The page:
US 5596724 A
The present invention disclosed an input/output data port circuit which connects a parallel data bus with an input serial data bus and an output serial data bus. The input/output data port is selectively operable in either a linear mode or a buffered mode. The input/output port is comprised of an interface register that is connected to a parallel data bus, a serial input bus and a serial output bus; a temporary register that is serially connected to the interface register, an outbound register that is connected in parallel to the temporary register and serially connected to a serial bus; and an inbound register that is connected in parallel to the temporary register and serially connected to a serial, bus.
1. An I/O data port circuit electrically connecting a parallel data bus with an input serial data bus and an output serial data bus, and selectively operable in at least a linear mode and a buffered mode, comprising:
an interface register connected in parallel to said parallel data bus, comprising at least two flip-flops;
a temporary register comprising at least two flip-flops, serially connected to at least one of a first most significant flip-flop and a first least significant flip-flop of said interface register;
an outbound register comprising at least two flip-flops, connected in parallel to said temporary register and having at least one of a second most significant flip-flop and a second least significant flip-flop, said second most significant flip-flop connected serially with said output serial data bus; and
an inbound register comprising at least two flip-flops, connected in parallel to said temporary register and having at least one of a third most significant and a third least significant flip-flop, said third least significant flip-flop connected serially with said input serial data bus.
2. The I/O data port of claim 1, wherein said I/O data port is configurable to simultaneously transfer a transmit data from said parallel data bus to said output serial data bus and to transfer a receive data from said input serial data bus to said parallel data bus.
3. The I/O data port of claim 2, wherein said transmit data and said receive data propagates through the interface register.
4. The I/O data port of claim 3, wherein the transmit and receive data propagates through the temporary register.
5. The I/O data port of claim 1, wherein said interface register further comprises:
a mux between at least two of said interface register flip-flops.
6. The I/O data port of claim 1, wherein said interface register further comprises:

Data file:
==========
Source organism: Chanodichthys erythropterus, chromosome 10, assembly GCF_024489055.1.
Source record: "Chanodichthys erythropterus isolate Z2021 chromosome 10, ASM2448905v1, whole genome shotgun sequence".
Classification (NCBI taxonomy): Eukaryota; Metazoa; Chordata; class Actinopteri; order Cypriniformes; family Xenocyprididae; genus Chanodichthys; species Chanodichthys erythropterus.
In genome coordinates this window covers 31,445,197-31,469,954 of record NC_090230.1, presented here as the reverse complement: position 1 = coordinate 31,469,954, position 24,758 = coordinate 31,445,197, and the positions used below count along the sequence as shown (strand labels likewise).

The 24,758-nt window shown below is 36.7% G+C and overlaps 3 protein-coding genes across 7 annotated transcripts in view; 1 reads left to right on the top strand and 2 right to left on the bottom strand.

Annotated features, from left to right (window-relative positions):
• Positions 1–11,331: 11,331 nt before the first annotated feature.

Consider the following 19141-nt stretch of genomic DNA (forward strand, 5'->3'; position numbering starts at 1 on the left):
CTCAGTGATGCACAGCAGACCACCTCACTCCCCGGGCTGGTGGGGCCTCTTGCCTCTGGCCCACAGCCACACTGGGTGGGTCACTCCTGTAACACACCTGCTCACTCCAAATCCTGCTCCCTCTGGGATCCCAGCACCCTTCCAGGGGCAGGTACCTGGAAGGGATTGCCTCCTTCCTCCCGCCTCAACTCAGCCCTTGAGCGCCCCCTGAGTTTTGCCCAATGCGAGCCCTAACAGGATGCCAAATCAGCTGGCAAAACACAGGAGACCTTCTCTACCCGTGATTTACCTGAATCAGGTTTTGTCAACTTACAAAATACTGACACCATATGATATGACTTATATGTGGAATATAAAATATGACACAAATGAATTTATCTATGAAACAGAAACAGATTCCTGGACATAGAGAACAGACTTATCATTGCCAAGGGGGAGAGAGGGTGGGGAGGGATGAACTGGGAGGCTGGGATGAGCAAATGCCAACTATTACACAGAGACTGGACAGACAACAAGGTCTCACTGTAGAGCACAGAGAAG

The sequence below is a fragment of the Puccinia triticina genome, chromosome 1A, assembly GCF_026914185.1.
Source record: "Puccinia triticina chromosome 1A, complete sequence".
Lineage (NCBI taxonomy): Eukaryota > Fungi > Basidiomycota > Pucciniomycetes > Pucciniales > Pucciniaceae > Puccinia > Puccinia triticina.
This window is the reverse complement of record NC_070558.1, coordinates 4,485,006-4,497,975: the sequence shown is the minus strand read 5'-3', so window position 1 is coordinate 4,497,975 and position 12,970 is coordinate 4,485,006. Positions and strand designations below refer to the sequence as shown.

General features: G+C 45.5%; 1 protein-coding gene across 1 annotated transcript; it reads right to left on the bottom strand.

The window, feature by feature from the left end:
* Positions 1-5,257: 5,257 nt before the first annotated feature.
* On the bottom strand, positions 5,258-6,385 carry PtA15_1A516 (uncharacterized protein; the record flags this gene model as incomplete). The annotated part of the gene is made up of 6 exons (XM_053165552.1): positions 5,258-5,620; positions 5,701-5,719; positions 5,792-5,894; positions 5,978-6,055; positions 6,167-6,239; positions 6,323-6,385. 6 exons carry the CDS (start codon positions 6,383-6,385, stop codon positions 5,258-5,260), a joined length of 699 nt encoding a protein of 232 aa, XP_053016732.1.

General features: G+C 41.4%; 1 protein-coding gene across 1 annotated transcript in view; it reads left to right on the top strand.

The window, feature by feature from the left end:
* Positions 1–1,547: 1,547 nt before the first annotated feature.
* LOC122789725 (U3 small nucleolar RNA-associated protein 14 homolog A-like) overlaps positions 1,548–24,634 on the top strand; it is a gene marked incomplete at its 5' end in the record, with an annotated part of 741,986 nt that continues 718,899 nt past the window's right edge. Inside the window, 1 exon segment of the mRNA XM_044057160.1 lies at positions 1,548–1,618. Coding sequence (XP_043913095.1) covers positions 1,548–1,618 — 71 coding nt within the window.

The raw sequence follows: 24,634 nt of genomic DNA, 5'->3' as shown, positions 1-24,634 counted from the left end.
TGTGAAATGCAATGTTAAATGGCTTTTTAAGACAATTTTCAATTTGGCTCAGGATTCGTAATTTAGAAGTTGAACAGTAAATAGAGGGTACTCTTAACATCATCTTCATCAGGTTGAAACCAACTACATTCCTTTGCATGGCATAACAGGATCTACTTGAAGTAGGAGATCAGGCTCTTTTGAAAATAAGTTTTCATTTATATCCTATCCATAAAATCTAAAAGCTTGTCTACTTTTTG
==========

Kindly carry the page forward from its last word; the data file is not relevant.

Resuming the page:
a transfer gate between at least one said interface register flip-flop and said parallel data bus.
7. The I/O data port of claim 1, wherein said temporary register further comprises:
a mux between at least two of said temporary register flip-flops.
8. The I/O date port of claim 1, wherein said outbound register further comprises:
a mux between at least two of said outbound register flip-flops.
9. The I/O data port of claim 1, further comprising control logic.
10. The I/O data port of claim 1, wherein said I/O data port is an integral part of a DSP IC and said parallel data bus is an internal data bus in said DSP IC.
11. The I/O data port of claim 1, wherein said interface register and said temporary register are selectively operable as a circular shifter.
12. A data input/output port capable of converting parallel data to serial data and serial data to parallel data, comprising:
a first circuit portion capable of receiving a first data in serial form from a first serial bus and placing said first data on a parallel bus, said first circuit portion simultaneously capable of retrieving a second data from said parallel bus and transmitting said second data on a second serial bus, said first and second data propagating through a first same part of said first circuit portion;
a second circuit portion electrically connected to said first circuit portion, said first and second circuit portions combined being capable of receiving a third data from a third serial bus, buffering said third data, and placing said third data on said parallel bus, and being capable of simultaneously receiving a fourth data from said parallel bus, buffering said fourth data, and transmitting said fourth data on a fourth data bus, said third and fourth data propagating through at least a second same part of said second circuit portion.
13. The data input/output port of claim 12, wherein said first serial bus and said third serial bus are the same bus.